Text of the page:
Named after The Negro Motorist Green Book, a mid-20th century guidebook for African-American travelers, Green Book is a 2018 American comedy-drama film about a tour of the Deep South in the 1960s.
Twice Upon a Time in America… in Macau
BIG EYES - Oggs Cruz (The Philippine Star) - January 5, 2019 - 12:00am

Macau, the former Portuguese colony that has, for more than a decade now, been in the process of being reshaped by China to be the top destination for its citizens to gamble away their newly amassed wealth, has long existed as a city where Western influences sit almost seamlessly within an Eastern setting. Egg tarts, almond cookies and chewy nougats are sold alongside wanton soup, pork buns and abalone dim sum. Five-star hotel-casinos with gaudy replicas of the Eiffel Tower of Paris and the Piazza San Marco of Venice are as popular with tourists as the many Buddhist and Confucian temples that dot its crowded neighborhoods. While walking the city’s streets, it wouldn’t be strange to hear a medley of different languages being spoken. A chatter of Chinese from rowdy Mainlander gamblers is drowned out by travelers excitedly clamoring in English, or a few hotel employees whispering in smooth Portuguese. Macau is truly a melting pot where cultures that might otherwise clash uniquely coalesce.

It is therefore a clever move for the International Film Festival Macao to fashion its retrospective program in a way that reflects this peculiarity of the city. Instead of simply programming films from decades ago in terms of what is universally revered, the film festival asked six directors — three from Asia and three from Western countries — to select films that are either their favorites or have influenced them. The catch, however, is that the Asian directors will have to select Western movies, while the Western directors will select films from Asia. Australian director Philip Noyce chose Yasujiro Ozu’s An Autumn Afternoon (1962), while Indonesian filmmaker Edwin selected Peter Weir’s The Truman Show (1998). Erik Matti, whose acclaimed actioner BuyBust (2018) is also being screened in the festival, named Sergio Leone’s Once Upon a Time in America (1984) as his choice for personal reasons. He has never seen the film on the big screen and by choosing the grandiose epic that chronicles the rise of gangsters in 1920s New York City, he will be given the chance to finally be engulfed by the film’s majesty.

Sadly, I was only in Macau for a weekend, and had only time to view two films. In what feels like fate intervening to give me an alternative glimpse of America’s past, the two films that fit my cramped schedule happened to both be films in which the protagonists journey across key locations in America during periods of its history that would shape what it is now. The irony of it all is that I experienced these palpable plunges into the heart and soul of America in a city that is commonly referred to as the Las Vegas of Asia and whose extravagant façade represents the blunt excesses of America’s capitalism. 

French filmmaker Jacques Audiard’s first English-language feature is a Western that delves deep into the rugged and wretched core of America’s westward expansion. The Sisters Brothers tells the story of the titular brothers (John C. Reilly plays the older and more predictable sibling while Joaquin Phoenix plays the younger and brasher one), hired gunslingers who are riding across America to track down a former comrade (Jake Gyllenhaal) who has switched sides to help a gold prospector (Riz Ahmed) who dreams of building an egalitarian society in the midst of the country’s greed-fueled growth. The performances, particularly Reilly’s, are amazing. However, it is the film’s humor-laden take on how violence and fidelity become the cornerstones of a country that instantly makes the film such an indelible and involving piece. There have been several films that have tackled the greed that became the guiding spirit of America’s rapid spread towards the Pacific, but The Sisters Brothers exposes that addictive rot, not as a diving board for some clichéd moralistic stance, but as the basis to exalt the devotion between the brothers. The film’s ending, which feels like that well-deserved sigh after prolonged moments of stress, is just an absolute delight.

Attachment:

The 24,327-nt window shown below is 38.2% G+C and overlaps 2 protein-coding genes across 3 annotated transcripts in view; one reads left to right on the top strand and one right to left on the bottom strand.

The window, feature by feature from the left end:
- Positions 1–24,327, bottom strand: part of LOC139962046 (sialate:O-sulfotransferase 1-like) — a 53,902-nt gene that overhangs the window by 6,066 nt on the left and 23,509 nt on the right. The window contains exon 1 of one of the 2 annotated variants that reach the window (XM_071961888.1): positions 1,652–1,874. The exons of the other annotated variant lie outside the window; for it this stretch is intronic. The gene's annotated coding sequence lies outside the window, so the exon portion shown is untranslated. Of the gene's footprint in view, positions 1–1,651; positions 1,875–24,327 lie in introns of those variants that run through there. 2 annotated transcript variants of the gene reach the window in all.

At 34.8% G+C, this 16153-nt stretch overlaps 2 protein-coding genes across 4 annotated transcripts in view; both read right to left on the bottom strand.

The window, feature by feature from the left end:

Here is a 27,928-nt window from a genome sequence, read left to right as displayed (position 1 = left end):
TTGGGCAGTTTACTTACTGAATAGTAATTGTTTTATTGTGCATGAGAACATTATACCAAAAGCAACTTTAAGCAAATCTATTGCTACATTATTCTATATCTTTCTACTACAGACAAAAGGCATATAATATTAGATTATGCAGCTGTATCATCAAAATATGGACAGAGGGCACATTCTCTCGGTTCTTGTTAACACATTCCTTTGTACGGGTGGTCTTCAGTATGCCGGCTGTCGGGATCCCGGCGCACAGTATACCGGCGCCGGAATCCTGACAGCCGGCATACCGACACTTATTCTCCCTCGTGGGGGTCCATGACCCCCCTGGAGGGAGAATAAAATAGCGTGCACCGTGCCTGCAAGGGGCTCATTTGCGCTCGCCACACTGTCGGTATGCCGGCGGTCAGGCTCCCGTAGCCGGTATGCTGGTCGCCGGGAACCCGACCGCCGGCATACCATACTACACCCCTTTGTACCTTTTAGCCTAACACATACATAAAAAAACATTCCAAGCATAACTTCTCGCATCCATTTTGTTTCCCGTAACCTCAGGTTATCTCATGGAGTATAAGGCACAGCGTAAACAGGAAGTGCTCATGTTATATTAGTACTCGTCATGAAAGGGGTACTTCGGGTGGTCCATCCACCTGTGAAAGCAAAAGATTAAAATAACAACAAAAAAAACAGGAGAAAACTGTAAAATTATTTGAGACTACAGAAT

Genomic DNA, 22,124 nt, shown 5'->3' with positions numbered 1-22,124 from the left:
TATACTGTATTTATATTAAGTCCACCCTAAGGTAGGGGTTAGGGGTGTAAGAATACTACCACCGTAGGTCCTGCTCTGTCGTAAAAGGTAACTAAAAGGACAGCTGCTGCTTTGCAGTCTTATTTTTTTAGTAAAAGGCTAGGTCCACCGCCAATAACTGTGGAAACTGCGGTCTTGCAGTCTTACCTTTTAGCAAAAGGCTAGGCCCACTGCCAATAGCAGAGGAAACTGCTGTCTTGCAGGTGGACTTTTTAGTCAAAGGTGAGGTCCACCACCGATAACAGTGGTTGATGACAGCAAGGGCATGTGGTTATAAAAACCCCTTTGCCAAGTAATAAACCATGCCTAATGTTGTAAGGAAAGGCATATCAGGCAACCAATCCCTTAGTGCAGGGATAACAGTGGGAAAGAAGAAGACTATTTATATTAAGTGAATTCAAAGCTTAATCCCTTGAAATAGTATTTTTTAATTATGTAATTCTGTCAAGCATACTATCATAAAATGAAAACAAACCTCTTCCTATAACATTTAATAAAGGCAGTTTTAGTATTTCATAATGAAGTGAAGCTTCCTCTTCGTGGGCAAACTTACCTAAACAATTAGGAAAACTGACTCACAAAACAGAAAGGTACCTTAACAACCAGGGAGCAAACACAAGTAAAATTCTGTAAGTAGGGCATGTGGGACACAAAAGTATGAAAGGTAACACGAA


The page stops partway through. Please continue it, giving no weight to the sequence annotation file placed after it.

Green Book, directed by one half of the filmmaking duo behind such irreverent classics as Dumb and Dumber (1994), There’s Something About Mary (1998) and Shallow Hal (2001), also features an unlikely duo in an American adventure. Instead of sturdy steeds, Italian-American bouncer Tony Lip (Viggo Mortensen) and African-American pianist Dr. Don Shirley (Mahershala Ali) ride around together in a 1962 Cadillac. The film has all the right beats of a comedy centering on an odd couple, given that director Peter Farrelly is far from being a stranger to the genre. The handling of its very sensitive theme of racial inequity that has existed and still exists in modern America is a trickier subject, with the film understandably relying on both punchlines and convenient crowd-pleasing tactics to diffuse certain more sensitive situations that cannot just be simplified with motherhood statements and feel-good dramatics. Clearly, the film can only do so much and it is most certainly aware of its limitations. Its biggest mistake is deciding to be more safe than powerfully provocative, ending up more an overeager heart-warmer than an honest reflection of the times, then and now.

Both The Sisters Brothers and Green Book expose America’s seeds being planted on grounds fertilized by both greed and division. Its portrayals of America are bleak, lifted only by the people whose hopes and fervor outweigh the vices of the times. In a city like Macau that is literally built on avarice and intermingling peoples, the two films about America resound even clearer.

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